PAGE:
About 5,000 to 6,000 adolescents (aged 15 to 19) are diagnosed with cancer each year in the United States.
About 500 to 600 adolescents die from cancer each year. Cancer is the fourth leading cause of death in this age group, behind only accidents, suicide, and homicide.
The chance of getting cancer is about equal for teen boys and girls, but cancer survival rates are slightly higher in girls than in boys. Overall, about 90% of girls are still alive 5 years after being diagnosed with cancer, compared to about 83% of boys. Some of this might be because of different mixes of cancer types in males and females. Survival rates can vary based on the type of cancer and other factors.
The overall survival rate for cancer in teens has not improved as much in the past few decades as it has for cancers in children, although current overall survival rates are similar. As with cancers in children, the progress in some cancers in adolescents has been greater than in others.
Visit the American Cancer Society’s Cancer Statistics Center for more key statistics.
Our team is made up of doctors and oncology certified nurses with deep knowledge of cancer care as well as journalists, editors, and translators with extensive experience in medical writing.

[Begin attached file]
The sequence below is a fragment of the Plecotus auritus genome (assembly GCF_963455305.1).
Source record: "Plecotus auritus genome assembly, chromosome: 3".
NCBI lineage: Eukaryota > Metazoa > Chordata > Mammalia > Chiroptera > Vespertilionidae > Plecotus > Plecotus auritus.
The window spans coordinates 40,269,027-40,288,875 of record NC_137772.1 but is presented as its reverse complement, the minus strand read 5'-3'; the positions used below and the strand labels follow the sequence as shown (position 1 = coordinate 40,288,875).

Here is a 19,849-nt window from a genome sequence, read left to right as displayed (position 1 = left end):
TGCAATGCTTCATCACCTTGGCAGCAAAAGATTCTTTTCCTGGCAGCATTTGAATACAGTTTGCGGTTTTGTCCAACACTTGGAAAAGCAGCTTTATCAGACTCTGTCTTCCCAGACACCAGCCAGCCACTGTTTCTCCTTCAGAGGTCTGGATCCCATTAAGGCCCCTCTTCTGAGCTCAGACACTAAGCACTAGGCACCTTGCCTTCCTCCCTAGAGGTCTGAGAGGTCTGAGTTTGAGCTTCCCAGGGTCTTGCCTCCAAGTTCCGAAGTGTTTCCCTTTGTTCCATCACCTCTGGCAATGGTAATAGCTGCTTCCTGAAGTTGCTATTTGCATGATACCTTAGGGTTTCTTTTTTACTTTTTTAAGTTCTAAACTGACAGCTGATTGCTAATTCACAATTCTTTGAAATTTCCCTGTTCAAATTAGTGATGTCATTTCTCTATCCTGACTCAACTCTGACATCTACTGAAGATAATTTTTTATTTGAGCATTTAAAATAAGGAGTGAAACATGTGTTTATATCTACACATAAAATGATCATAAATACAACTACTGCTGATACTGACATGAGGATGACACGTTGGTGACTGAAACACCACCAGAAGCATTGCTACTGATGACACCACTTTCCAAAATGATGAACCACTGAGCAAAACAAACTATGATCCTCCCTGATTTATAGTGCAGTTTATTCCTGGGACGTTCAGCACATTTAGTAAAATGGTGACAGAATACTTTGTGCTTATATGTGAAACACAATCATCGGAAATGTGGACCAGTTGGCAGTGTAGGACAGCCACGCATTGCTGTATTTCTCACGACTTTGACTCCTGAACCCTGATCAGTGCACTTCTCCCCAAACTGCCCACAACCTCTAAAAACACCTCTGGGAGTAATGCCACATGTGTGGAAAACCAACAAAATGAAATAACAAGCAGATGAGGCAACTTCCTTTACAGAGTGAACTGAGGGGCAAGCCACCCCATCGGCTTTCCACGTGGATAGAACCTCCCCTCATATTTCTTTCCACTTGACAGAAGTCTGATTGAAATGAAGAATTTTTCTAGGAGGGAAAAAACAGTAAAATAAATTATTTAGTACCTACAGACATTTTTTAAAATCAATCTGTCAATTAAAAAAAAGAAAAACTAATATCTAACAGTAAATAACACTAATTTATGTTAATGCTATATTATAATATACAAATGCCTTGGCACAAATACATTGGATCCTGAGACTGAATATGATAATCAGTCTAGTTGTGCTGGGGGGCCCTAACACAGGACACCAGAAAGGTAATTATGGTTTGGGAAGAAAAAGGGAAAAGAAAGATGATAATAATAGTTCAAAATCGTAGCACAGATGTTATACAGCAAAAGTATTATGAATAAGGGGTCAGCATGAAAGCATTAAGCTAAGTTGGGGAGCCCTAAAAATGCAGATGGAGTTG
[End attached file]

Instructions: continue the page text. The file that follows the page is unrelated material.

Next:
American Cancer Society. Cancer Facts & Figures 2020 Atlanta, GA. Special Section: Cancer in Adolescents and Young Adults. American Cancer Society. 2020.
American Cancer Society. Cancer Treatment & Survivorship Facts & Figures 2019-2021. Atlanta, Ga: American Cancer Society. 2019.
Bleyer A. How NCCN guidelines can help young adults and older adolescents with cancer and the professionals who care for them. J Natl Compr Canc Netw. 2012;10:1065-1071.
Howlader N, Noone AM, Krapcho M, Miller D, Brest A, Yu M, Ruhl J, Tatalovich Z, Mariotto A, Lewis DR, Chen HS, Feuer EJ, Cronin KA (eds). SEER Cancer Statistics Review, 1975-2016, National Cancer Institute. Bethesda, MD, based on November 2018 SEER data submission, posted to the SEER web site, April 2019. Accessed at https://seer.cancer.gov/csr/1975_2016/results_merged/sect_32_aya.pdf on September 26, 2019.
Miller KD, Fidler-Benaoudia M, Keegan TH, et al. Cancer statistics for adolescents and young adults, 2020. CA Canc J Clin. 2020 Sep 17. doi: 10.3322/caac.21637. Online ahead of print.
National Comprehensive Cancer Network. NCCN Clinical Practice Guidelines in Oncology: Adolescent and Young Adult (AYA) Oncology. Version 1.2020. 2019. Accessed at www.nccn.org/professionals/physician_gls/pdf/aya.pdf on September 26, 2019.
Last Revised: January 12, 2022